Researchers in Japan are proposing more localised recycling for obsolete alkaline batteries using small-scale microwave technology.
The report from academics at Ritsumeikan University, published in the Resources, Environment and Sustainability Journal, says lab-based experiments using pyrometallurgical microwave-based heating successfully separated Mn3O4 and ZnO contained in obsolete alkaline batteries and recovered manganese oxide and zinc separately, achieving a recovery rate of 97%.
It was also found that the recovery rate of zinc obtained by this method was 50% better that using conventional electric furnace-based heating, with less than half the heating time required.
‘The efficiency of the conventional centralised recycling system is based on its ability to treat a large amount of waste at the same time at a low cost per unit output. However, this is also associated with massive energy consumption for the transportation of waste at the collection stage and its transportation to the recycling facilities.’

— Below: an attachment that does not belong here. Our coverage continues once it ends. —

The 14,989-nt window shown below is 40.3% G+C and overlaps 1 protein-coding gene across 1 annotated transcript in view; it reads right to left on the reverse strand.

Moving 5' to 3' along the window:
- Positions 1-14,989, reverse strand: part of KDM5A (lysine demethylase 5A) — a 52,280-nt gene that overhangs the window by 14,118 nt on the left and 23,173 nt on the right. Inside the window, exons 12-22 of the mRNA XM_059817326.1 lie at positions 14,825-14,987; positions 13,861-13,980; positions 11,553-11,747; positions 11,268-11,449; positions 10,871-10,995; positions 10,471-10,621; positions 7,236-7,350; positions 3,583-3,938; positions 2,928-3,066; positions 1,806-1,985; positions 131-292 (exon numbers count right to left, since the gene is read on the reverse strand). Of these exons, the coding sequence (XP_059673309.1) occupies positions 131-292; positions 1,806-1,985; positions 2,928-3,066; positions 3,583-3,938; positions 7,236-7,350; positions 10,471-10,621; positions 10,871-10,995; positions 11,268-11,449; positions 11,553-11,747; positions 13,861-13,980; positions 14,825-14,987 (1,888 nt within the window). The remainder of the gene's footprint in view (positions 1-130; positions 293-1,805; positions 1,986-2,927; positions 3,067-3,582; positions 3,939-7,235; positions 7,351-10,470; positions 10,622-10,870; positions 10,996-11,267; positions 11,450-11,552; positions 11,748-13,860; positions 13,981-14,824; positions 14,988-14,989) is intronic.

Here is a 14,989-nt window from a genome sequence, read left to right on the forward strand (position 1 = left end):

The authors identified 1 710 municipalities and regions in Japan which would have the largest positive effect from adopting a distributed recycling system in terms of energy reduction.
‘It was found that energy consumption and GHG emissions can be annually reduced by 25 300 GJ and 1.54 Gg-CO2eq by adopting a well-balanced harmonisation between centralised and distributed recycling system for obsolete alkaline batteries in Japan. The method in this study can be readily implemented in any city for the adoption of a distributed recycling system.’
The researchers say their study can be considered as a starting point to explore the distributed recycling system for metal recovery with the use of microwave irradiation.